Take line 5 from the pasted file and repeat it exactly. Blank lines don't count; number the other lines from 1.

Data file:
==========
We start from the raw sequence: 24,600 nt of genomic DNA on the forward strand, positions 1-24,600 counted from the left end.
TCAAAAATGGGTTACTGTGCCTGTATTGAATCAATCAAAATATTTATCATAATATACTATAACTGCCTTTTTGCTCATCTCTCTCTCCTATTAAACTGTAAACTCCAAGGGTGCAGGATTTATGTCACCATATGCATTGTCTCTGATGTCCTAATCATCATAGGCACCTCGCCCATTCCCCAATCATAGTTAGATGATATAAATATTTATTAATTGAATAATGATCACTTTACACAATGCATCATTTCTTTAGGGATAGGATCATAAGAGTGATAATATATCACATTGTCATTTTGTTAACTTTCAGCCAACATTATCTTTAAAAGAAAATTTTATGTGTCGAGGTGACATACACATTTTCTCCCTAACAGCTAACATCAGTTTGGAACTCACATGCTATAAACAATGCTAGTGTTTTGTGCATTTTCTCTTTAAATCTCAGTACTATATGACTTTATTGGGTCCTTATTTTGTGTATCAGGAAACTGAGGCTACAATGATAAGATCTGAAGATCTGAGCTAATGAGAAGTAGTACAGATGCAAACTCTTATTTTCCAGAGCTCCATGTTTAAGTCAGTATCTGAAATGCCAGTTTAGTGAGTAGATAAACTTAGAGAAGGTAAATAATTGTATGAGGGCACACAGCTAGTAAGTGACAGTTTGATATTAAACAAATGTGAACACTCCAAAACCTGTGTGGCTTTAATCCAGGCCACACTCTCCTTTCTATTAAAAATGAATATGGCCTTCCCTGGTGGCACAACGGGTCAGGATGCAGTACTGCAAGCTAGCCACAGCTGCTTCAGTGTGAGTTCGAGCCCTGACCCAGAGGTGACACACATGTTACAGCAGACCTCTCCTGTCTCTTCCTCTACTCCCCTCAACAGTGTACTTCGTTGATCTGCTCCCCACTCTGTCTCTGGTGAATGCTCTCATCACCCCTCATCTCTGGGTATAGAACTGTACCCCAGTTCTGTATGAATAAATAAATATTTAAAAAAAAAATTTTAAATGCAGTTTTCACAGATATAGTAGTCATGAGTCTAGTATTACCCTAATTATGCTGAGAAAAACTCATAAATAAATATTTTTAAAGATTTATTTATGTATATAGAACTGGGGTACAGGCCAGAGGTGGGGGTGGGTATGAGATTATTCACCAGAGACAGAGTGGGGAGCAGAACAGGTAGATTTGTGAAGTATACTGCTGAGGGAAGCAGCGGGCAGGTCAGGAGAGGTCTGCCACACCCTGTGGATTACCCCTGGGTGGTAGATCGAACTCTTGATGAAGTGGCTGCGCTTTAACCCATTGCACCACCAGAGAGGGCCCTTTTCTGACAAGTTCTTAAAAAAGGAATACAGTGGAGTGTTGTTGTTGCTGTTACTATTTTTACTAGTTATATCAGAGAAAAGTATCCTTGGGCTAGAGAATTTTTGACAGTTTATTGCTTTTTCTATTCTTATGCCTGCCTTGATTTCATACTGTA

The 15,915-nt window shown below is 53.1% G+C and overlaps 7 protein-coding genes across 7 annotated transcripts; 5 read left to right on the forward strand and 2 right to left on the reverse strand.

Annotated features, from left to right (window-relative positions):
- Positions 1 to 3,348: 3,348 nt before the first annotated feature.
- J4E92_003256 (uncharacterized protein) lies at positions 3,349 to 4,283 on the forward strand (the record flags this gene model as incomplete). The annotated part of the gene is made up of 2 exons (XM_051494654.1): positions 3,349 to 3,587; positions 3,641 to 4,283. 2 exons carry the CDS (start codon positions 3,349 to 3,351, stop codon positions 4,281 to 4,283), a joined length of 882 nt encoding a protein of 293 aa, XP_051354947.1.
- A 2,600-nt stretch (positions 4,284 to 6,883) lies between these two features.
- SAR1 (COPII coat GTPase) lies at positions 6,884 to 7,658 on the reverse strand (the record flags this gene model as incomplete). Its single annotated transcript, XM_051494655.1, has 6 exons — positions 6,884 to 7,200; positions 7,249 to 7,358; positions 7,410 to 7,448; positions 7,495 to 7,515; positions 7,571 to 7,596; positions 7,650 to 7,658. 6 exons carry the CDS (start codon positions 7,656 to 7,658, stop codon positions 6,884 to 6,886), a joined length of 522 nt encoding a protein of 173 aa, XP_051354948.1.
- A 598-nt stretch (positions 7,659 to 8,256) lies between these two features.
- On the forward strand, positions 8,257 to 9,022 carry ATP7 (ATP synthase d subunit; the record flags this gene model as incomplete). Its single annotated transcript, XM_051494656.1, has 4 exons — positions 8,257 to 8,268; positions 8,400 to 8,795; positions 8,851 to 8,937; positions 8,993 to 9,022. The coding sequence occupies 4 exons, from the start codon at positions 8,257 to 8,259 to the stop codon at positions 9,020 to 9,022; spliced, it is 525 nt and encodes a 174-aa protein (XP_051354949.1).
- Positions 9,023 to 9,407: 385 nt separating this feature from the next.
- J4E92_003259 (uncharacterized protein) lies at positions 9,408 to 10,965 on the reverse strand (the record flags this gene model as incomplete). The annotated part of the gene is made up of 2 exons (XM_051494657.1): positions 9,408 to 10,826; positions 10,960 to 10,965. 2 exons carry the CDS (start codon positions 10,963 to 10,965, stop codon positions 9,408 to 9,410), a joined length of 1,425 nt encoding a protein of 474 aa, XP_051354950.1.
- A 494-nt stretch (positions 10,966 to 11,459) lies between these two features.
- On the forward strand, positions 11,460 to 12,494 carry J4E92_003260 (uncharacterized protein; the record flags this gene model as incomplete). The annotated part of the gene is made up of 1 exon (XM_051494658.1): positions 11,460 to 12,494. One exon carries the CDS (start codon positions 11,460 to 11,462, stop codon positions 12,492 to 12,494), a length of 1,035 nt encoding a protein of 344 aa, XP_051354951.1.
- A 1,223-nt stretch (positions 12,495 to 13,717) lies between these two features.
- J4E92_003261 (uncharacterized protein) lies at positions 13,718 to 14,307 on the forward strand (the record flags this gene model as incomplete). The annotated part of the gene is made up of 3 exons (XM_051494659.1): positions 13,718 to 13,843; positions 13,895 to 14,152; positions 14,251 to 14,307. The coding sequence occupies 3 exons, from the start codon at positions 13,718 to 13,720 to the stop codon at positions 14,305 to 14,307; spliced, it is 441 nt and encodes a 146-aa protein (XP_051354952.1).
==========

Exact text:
- Positions 1 to 3,348: 3,348 nt before the first annotated feature.